Blog Insight

What We're Reading This Summer

Summer’s here; we're for that. Of the many virtues of this time of year, one of our favorites at GLG is taking advantage of the extralong days to get smarter from, or just get lost in, a great book. We polled the eclectic bunch here at GLG to see what we’re all diving into this summer. Here’s a glimpse.

The Uninhabitable Earth by David Wallace-Wells: Climate change is one of the most important issues on our minds. This is a terrifying but immensely readable exploration of what our carbon emissions have done to the planet already, and what the future will look like if we don’t change course.

Essentialism: The Disciplined Pursuit of Less by Greg McKeown: The relentless pursuit of all of life’s good things and noble pursuits can lead to spreading your efforts so thin that you make no impact at all. McKeown offers concise and eloquent advice on paring life down to its essentials.

Harry Potter and the Order of the Phoenix by J.K. Rowling: One GLG mom started the series to keep up with her 10-year-old daughter’s interest in it. However, it’s now become a guilty pleasure because even adults are powerless to its many charms.

Becoming by Michelle Obama: The former First Lady’s story of resilience, grace, and determination continues to be a source of inspiration, as one GLGer explains: “BECAUSE I LOVE HER!!!”

Radical Candor: Be a Kick-Ass Boss Without Losing Your Humanity by Kim Scott: We’re always looking for ways to inspire teams to do the best work of their lives. Scott’s advice from her time at Apple University, AdSense, YouTube, and Google is packed with illuminating truths and practical suggestions.

The General’s Son by Miko Peled: The author’s story of being the son of an Israeli general and how a family tragedy made him reconsider Israeli history from a Palestinian perspective.

21 Lessons for the 21st Century by Yuval Noah Harari: Harari’s insightful take on the political, technological, social, and existential issues transforming our world. Written in 21 accessible chapters, it helps make sense of where we have come from and where we are going.

The Clockmaker’s Daughter by Kate Morton: Art and artists, muses, love, murder, history, and mystery combine for an intriguing read of a tale across time.

The Great Alone by Kristin Hannah: After a former Vietnam POW struggles to adjust to civilian life, he moves his family north to Alaska where they live off the grid in America’s last true frontier. The human condition, extreme conditions, isolation—they all make for quite a maelstrom.

Bucking the Sun by Ivan Doig: A novel about the building of the Fort Peck Dam in eastern Montana during the 1930s as part of the New Deal. We love how the author wraps a slightly lost bit of history around a compelling drama.

The Enchanted April by Elizabeth von Arnim: Sometimes, the classics are the best. This sweet book written in 1922 tells the story of four London women who don’t know each other and the transformation of their lives when they decide to go to Italy together. One GLGer is reading this in anticipation of traveling to Europe this summer.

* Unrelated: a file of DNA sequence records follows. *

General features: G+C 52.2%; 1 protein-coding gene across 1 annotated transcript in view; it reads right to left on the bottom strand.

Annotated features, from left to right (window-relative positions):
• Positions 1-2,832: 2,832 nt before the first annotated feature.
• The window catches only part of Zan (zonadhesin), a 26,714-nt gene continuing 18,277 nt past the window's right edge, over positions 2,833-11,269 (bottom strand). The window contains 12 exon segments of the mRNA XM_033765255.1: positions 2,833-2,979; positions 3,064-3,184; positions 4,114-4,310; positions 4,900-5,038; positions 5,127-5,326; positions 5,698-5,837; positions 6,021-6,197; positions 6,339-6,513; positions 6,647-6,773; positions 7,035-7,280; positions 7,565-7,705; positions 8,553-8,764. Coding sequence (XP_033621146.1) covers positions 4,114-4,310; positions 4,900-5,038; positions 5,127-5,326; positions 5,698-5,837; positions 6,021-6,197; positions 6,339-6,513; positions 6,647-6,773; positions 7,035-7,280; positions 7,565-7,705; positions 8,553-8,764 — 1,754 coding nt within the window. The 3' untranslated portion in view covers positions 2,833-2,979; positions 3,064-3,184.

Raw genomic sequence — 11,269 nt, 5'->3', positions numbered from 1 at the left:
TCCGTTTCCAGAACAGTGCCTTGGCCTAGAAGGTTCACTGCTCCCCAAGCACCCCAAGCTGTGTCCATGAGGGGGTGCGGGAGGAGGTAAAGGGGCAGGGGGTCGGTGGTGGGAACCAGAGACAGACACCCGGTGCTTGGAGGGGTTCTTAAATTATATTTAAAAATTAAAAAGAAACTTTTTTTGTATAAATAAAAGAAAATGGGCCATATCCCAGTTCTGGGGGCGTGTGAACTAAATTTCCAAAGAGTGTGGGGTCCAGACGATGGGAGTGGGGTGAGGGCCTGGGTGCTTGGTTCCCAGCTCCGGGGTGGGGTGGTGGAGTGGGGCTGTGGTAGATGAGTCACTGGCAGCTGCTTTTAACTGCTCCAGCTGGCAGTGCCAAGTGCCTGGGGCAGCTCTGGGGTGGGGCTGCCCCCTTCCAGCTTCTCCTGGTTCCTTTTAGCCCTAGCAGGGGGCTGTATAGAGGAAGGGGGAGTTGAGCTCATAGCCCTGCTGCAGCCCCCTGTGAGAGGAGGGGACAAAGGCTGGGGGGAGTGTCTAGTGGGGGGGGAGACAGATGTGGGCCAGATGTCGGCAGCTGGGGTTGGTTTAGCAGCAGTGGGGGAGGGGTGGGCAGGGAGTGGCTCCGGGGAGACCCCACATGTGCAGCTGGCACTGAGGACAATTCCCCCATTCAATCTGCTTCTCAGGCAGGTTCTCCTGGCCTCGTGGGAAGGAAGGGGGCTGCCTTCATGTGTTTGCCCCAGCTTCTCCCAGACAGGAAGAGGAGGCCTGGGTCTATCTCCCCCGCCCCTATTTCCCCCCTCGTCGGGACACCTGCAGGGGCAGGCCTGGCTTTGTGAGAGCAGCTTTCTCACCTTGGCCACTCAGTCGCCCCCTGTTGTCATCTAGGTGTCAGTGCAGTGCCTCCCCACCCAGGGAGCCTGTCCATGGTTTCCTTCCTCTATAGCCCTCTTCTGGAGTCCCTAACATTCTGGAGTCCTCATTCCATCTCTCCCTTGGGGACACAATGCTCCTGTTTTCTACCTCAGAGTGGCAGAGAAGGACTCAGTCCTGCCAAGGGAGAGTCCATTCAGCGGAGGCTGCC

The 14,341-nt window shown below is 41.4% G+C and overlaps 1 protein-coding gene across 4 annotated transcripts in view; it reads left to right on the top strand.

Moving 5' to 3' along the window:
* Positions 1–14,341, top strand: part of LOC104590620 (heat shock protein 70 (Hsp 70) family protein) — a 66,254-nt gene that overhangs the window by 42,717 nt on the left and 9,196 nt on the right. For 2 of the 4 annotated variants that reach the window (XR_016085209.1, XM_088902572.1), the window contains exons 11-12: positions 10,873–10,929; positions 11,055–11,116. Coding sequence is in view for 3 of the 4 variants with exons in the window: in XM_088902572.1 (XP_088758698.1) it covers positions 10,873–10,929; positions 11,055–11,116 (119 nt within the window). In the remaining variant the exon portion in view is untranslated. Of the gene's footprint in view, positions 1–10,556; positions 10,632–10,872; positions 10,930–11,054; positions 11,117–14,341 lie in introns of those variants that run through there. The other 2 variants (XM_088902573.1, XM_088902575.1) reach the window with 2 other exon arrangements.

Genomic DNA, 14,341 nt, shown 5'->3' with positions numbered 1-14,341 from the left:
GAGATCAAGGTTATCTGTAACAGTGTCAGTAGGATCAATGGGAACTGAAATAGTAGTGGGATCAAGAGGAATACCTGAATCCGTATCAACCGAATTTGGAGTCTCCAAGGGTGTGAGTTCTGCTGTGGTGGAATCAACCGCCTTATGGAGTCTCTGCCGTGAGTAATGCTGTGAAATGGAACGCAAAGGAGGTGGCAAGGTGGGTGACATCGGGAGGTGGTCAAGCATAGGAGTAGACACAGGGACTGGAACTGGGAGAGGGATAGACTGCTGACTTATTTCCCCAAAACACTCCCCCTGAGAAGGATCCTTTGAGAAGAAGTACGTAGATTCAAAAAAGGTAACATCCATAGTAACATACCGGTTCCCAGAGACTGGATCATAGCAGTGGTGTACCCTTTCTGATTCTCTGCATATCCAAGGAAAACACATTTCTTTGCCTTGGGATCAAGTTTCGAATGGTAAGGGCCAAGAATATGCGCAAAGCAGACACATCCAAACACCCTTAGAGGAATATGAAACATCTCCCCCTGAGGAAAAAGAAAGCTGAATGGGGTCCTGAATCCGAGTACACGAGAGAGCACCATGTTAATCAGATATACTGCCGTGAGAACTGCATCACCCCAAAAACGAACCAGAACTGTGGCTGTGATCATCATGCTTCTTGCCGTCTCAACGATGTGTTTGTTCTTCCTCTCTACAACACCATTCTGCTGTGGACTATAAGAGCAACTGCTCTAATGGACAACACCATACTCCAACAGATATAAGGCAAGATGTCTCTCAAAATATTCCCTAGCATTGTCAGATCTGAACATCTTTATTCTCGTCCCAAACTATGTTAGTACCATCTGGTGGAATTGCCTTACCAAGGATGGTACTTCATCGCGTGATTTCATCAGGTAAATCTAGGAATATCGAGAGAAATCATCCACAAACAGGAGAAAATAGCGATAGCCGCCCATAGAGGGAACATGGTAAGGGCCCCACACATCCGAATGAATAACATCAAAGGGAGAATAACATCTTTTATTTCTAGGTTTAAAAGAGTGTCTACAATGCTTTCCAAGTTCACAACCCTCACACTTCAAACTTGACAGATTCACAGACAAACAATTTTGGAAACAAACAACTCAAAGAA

Wolf Hall by Hilary Mantel: Thomas Cromwell, legal man and general fixer for Cardinal Wolsey, negotiates the political ups and downs of Henry VIII’s court as the king tries to dissolve his first marriage. The novel also charts the rise and fall of Anne Boleyn and became a BBC miniseries.

D-Day Girls by Sarah Rose: We love bada$$ women, and who better than these spies who armed the French resistance, sabotaged the Nazis, and helped win World War II?

The Nightingale by Kristin Hannah: Another fascinating historical novel about France in World War II and the people who reached out to others despite the Nazi occupation. This year’s 75th anniversary of D-Day has us on a WWII binge.

The Second Mountain: The Quest for a Moral Life by David Brooks: Many of us seek to live for a cause larger than ourselves, but how do we do it? Brooks explores the four commitments that define a life of meaning and purpose: to a spouse and family, to a vocation, to a philosophy or faith, and to a community.

Recursion by Blake Crouch: A mind-bending thriller that follows a New York City cop as he investigates the devastating phenomenon of False Memory Syndrome, a mysterious affliction that drives its victims mad with memories of a life they never had.

The Culture Code by Daniel Coyle: Describes the magic behind highly successful teams, from the Navy SEALs to IDEO to the San Antonio Spurs. If culture eats strategy for breakfast, we’re finding out why.

Blue Ocean Shift: Beyond Competing by W. Chan Kim and Renée Mauborgne: Moving brands forward includes seizing opportunities for growth. This sequel to Blue Ocean Strategy focuses on growth opportunities for brands.

The Eye of the World by Robert Jordan: Sometimes you just need something to curl up with in your tent at night. The first book of the Wheel of Time series, it features monsters, magic, and heroes. Good enough for us.

Well+Good by Alexia Brue and Melisse Gelula: A cookbook with 100 healthy recipes plus expert advice for better living. You gotta eat, so why not save the planet at the same time?

Mama Eats: The e-Cookbook by Amanda Forcella: We’re still hungry, so here are 200 plant-based recipes.

The Clarity Cleanse: 12 Steps to Finding Renewed Energy, Spiritual Fulfillment, and Emotional Healing by Habib Sadeghi, DO: The Clarity Cleanse will enable you to help your mind clear and your body heal.

Summer: it’s our favorite time of the year, and we’re glad that it’s here.